Be very cautious of emails that have a link to a website and/or an Internet Banking site that asks for personal details, your member number, your Internet Banking access code and/or credit card details.
You should be very cautious of any email that asks you to reply with or enter your personal details no matter how real it looks. Do not reply to emails that request your:
We will not request such information via an email.
To access your accounts, you will need your member number (or user created login name) and a personal “password”. Your password protects the security of your information. Passwords will only keep outsiders out if they are kept secret!
Here are a few helpful tips to assist you in choosing and using your access code:
Note: change your password, or notify us as soon as you suspect your existing password has become known or used by someone else.
Care should always be taken in unknown areas, like internet cafes, to prevent any other persons viewing your member number and password. This applies equally to people watching the keyboard or watching the mouse on the screen.
Only log in to Internet Banking by using the:
Never access Internet Banking from a link in an email. If in doubt, contact us.
When logging into or using Internet Banking, look for the closed padlock symbol at the bottom or in the top right corner of your web browser. You can double-click the padlock symbol to view the server security certificate’s details. The certificate informs your browser that the web site you are connected to is in fact your credit union’s and not a “fake” site. The closed padlock images appear below.
When using Internet Banking, check to see that you are correctly accessing our secure site by looking at the address bar at the top of your browser. Check to see that the web address begins with “https://”. Web addresses that begin with “https://” are secured (unsecured addresses start with “http://”).
Always log out completely from Internet Banking and close the browser session after you have finished. When leaving your computer unattended, you should either shut it down or physically disconnect from the Internet connection. This lessens the chance that someone will be able to continue to use your current connection. We recommend that you do not access Internet Banking via public access computers, eg Internet cafes, universities etc.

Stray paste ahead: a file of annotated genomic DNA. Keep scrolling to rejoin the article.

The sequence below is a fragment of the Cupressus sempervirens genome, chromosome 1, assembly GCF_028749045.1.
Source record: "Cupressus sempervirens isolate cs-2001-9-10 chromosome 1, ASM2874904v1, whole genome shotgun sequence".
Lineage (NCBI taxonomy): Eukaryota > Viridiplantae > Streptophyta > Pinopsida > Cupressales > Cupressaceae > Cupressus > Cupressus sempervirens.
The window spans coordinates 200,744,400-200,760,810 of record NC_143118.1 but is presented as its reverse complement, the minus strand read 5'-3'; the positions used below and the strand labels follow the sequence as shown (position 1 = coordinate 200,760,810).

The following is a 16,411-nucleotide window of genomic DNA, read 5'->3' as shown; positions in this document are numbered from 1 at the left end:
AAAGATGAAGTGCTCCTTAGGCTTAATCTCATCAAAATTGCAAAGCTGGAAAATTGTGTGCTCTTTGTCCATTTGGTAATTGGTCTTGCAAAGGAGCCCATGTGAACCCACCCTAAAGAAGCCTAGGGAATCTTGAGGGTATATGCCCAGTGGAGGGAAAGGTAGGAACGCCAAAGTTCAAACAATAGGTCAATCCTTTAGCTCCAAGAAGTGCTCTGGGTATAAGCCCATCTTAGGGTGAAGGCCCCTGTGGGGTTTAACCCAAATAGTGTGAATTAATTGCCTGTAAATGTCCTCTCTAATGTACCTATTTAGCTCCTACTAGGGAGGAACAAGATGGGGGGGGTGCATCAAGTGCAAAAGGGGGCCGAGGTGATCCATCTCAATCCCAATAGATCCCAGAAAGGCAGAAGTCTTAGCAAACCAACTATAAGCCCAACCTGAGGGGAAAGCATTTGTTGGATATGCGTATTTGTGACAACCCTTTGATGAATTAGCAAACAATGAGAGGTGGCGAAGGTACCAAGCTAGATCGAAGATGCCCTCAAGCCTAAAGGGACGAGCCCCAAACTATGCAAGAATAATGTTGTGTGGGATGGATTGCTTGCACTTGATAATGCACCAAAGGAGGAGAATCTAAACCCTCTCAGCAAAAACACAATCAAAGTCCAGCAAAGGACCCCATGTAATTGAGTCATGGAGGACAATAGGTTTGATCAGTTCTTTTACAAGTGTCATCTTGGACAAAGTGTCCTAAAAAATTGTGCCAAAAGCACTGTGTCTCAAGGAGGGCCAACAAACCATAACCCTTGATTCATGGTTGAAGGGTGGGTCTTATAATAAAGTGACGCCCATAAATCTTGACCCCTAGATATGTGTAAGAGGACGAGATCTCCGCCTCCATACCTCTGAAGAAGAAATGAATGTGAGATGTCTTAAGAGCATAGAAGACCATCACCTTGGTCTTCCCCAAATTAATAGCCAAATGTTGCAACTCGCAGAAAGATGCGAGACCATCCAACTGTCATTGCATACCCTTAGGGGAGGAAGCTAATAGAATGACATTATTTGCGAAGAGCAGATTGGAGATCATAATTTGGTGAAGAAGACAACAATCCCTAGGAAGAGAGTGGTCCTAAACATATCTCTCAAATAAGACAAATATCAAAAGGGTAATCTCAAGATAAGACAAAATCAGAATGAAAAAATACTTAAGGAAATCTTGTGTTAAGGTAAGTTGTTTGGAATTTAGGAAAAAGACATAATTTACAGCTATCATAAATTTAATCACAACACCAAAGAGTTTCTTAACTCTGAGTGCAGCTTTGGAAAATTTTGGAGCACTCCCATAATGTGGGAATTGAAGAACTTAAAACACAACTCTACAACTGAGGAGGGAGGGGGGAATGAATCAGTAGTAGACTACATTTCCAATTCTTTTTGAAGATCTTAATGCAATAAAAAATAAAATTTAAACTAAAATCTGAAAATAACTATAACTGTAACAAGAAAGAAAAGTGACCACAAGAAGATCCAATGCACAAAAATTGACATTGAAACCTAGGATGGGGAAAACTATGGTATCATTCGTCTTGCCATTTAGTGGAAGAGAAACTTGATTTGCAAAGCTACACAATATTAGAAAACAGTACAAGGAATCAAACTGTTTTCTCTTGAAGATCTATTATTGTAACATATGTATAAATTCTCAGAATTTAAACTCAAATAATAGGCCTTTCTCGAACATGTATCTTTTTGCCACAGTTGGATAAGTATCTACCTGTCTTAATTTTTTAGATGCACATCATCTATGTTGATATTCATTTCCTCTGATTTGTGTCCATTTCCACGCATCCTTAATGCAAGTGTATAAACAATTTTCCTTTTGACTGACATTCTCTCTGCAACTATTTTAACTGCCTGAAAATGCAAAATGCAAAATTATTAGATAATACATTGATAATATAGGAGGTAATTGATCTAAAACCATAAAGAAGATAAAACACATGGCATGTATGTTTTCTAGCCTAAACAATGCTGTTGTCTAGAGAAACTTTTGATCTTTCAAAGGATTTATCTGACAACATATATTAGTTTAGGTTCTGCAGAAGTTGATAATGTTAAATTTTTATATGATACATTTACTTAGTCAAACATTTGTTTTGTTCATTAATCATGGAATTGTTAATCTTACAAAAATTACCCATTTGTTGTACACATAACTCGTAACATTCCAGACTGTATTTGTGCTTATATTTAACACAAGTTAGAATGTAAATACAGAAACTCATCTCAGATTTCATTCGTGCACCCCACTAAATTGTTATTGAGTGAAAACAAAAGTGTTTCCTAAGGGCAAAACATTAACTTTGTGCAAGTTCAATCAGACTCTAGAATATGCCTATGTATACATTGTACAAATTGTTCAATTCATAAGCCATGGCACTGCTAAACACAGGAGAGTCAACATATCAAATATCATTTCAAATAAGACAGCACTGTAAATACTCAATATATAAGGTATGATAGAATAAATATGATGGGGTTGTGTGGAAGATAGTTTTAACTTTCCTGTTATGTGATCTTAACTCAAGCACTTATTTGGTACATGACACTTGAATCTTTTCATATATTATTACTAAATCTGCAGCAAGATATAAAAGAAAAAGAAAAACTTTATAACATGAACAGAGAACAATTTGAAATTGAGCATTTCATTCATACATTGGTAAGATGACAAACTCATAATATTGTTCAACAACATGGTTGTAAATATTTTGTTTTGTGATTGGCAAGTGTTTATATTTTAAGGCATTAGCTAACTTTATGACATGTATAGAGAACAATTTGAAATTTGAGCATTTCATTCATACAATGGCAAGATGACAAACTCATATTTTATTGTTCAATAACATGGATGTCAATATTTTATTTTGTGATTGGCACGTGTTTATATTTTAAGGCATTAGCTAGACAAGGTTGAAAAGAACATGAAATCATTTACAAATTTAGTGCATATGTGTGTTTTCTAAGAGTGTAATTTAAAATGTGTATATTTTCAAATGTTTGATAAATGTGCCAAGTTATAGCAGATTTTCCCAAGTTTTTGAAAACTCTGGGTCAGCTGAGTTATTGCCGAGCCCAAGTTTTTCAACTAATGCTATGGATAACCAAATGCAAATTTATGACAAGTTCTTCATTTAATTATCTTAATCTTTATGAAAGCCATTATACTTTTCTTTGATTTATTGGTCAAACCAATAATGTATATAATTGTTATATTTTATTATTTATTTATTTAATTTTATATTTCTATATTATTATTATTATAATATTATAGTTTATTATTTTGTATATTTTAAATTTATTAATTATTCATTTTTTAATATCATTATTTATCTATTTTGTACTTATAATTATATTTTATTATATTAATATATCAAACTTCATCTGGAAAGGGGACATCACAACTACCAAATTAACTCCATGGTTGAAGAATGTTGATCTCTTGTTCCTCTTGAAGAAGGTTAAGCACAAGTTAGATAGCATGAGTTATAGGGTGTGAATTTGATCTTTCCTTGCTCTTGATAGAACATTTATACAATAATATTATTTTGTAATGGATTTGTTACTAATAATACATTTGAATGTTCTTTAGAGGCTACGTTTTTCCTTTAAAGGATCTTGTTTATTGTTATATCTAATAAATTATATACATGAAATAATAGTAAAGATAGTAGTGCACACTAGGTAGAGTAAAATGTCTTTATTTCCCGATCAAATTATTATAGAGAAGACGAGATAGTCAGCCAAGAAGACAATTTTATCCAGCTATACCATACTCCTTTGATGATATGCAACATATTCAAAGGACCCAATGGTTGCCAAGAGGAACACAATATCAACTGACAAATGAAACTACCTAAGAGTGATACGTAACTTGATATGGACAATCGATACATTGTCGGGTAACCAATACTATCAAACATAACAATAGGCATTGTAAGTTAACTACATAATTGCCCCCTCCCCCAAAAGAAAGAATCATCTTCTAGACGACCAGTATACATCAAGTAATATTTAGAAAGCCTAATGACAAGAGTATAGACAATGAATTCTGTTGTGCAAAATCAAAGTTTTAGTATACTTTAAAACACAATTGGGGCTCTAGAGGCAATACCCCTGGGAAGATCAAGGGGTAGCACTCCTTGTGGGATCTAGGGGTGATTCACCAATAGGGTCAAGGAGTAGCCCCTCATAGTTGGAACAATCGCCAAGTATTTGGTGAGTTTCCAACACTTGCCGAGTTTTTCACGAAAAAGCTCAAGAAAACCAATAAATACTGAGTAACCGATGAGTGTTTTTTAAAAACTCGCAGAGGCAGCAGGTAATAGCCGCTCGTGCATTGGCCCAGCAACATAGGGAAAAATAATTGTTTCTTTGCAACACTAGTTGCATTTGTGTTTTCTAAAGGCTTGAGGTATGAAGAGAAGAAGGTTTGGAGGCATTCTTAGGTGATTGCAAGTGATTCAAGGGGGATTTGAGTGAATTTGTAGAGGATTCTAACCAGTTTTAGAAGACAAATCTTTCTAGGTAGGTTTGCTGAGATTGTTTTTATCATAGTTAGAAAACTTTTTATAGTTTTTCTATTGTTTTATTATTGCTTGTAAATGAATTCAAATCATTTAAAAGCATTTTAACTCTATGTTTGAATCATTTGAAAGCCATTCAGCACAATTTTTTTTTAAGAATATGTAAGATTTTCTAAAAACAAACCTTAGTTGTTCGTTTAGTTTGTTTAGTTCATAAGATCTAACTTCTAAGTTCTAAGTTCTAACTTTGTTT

As an additional precaution, the Internet Banking system has been set to automatically log out after 2 minutes if your banking session remains unattended.
We recommend you install a ‘firewall’ to protect your computer from unauthorised access over the Internet. A firewall is a software program that filters all Internet traffic between your computer and the outside world. It works to either block or permit Internet traffic to and from your computer. You can use the firewall to protect your home or business computer and any personal information it holds from offensive websites, spam and unauthenticated logins from potential hackers.
Major firewall providers include:
Spam is all unsolicited electronic mail sent out in bulk to individuals that have not consented to receive it. “Spammers” use email addresses harvested from websites or procured by means without the owners’ consent.
You can protect yourself from spam in a number of ways:
A filter is kind of software that sorts incoming emails and rejects those it considers spam.
Spam filters can be very useful but are not perfect. Sometimes they block genuine messages (this is called a ‘false positive’). On other occasions they fail to identify real spam (this is called a ‘false negative’). Because of this, a good approach is to divert emails that have been identified as spam to a ‘spam folder’; this way you can manually review the diverted messages to check for any that are genuine.
Spammers have typically used two techniques for gathering email addresses: ‘dictionary attacks’ and ‘harvesting’. While both of these techniques are now outlawed under the Spam Act 2003, you should still exercise caution.